Growth in farm lending activity at commercial banks was limited in the first quarter of 2023 as interest rates climbed higher. Alongside additional increases in the federal funds rates, interest rates on farm loans rose sharply. The rapid rise has shifted the range of rates offered to borrowers upward considerably. Non-real estate farm loan volumes decreased about 10% from the previous year in the first quarter of 2023, following average growth of 15% in 2022. Lending activity was pushed down by fewer new loans and smaller-sized operating loans.
The outlook for farm finances remained favorable alongside elevated commodity prices, but higher interest rates, increased production costs and drought remained key ongoing concerns. Remarkably strong farm income during recent years has bolstered liquidity for many producers and supported historically strong farm loan performance. The availability of credit at agricultural banks remained ample and while higher expenses could increase borrowing needs for some operations, substantially higher interest costs could also put downward pressure on demand for credit.
First Quarter National Survey of Terms of Lending to Farmers
Interest rates on agricultural loans rose alongside further increases in benchmark rates. The average rate charged on all types of farm loans increased for the fifth consecutive quarter and reached the highest level since 2007 (Chart 1). Rates on both non-real estate and real estate loans have risen quickly and were nearly 4.5 and 3.5 percentage points higher than the end of 2021, respectively.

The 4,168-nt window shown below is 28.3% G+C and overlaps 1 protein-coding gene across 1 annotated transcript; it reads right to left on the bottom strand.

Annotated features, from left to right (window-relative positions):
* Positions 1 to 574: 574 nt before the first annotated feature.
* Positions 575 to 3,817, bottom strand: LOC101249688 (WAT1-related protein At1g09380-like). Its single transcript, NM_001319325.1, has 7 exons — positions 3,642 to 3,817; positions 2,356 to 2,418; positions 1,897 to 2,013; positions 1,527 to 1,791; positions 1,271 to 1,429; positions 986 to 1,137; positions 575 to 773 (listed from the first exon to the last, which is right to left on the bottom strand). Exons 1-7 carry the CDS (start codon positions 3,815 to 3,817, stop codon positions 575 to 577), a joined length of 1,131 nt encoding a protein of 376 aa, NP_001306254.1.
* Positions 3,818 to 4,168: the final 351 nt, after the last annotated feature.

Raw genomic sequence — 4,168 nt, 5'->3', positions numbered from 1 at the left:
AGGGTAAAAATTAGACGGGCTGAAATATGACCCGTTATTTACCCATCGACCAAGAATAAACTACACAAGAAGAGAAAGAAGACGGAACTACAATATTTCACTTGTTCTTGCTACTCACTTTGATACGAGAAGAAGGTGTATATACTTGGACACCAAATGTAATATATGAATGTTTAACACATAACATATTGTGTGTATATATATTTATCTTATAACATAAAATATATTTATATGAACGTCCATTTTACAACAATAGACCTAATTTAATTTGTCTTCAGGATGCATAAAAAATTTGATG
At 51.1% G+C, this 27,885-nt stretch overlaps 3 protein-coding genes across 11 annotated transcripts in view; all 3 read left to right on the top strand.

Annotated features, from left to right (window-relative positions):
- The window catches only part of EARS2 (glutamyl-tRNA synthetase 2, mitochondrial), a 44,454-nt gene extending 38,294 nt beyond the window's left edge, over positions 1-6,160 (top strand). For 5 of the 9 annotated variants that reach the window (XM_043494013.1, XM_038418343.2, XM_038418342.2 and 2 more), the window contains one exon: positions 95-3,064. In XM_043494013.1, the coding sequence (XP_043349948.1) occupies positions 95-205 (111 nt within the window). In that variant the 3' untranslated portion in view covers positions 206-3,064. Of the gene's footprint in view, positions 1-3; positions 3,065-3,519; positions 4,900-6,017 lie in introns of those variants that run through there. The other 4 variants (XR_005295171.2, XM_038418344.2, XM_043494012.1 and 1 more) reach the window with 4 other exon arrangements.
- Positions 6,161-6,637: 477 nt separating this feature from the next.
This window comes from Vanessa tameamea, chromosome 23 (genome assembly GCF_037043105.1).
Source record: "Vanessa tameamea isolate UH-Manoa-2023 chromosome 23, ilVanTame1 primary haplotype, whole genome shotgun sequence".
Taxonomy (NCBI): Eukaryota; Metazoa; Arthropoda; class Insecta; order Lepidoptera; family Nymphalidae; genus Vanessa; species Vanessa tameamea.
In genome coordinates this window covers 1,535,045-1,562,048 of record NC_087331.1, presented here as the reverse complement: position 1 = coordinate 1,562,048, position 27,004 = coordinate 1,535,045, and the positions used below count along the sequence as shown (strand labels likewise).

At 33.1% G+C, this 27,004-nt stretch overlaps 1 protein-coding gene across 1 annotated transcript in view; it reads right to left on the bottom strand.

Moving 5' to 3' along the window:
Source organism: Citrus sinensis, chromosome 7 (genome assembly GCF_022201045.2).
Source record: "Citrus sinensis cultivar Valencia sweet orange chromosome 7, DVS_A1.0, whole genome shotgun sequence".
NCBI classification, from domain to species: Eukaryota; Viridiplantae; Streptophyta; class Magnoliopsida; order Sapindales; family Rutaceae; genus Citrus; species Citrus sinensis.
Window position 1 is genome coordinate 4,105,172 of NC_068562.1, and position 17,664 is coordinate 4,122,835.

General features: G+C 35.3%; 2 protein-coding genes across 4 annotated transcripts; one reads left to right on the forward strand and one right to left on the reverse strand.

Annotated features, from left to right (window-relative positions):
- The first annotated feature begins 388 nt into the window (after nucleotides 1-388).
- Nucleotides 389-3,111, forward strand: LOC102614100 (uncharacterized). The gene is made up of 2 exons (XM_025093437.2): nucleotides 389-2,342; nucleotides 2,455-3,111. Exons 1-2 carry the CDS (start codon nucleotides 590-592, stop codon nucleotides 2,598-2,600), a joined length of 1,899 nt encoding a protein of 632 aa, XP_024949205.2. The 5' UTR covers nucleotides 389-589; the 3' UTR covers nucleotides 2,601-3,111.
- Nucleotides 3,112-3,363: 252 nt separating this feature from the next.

The range of interest rates available to borrowers has also shifted rapidly. In contrast to the average over the past two decades, three fourths of new loans in the first quarter had an interest rate above 7% (Chart 2). In comparison, more than half of farm loans had rates below 5% on average from 2011 through 2020.
As interest rates increased, non-real estate farm lending at commercial banks declined in the first quarter of 2023 according to the Survey of Terms of Lending to Farmers. The volume of non-real estate farm loans decreased about 10% in the first quarter and most of the decline was attributed to operating loans (Chart 3). While costs for farmers remained elevated, the price of some key inputs such as fertilizer and fuel were notably lower than a year ago and likely reduced credit needs for some producers.
A fewer number of loans and a lower average size reduced lending for operating expenses. The average size of operating loans decreased from a year ago and was near the recent average while the number of loans remained at a historic low (Chart 4). The softening in lending activity kept total operating loan volumes about 15% below the average over the past decade.
Data and Information
Excel SpreadsheetNational Survey of Terms of Lending to Farmers Historical Data
Excel SpreadsheetNational Survey of Terms of Lending to Farmers Tables
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The views expressed are those of the authors and do not necessarily reflect the positions of the Federal Reserve Bank of Kansas City or the Federal Reserve System.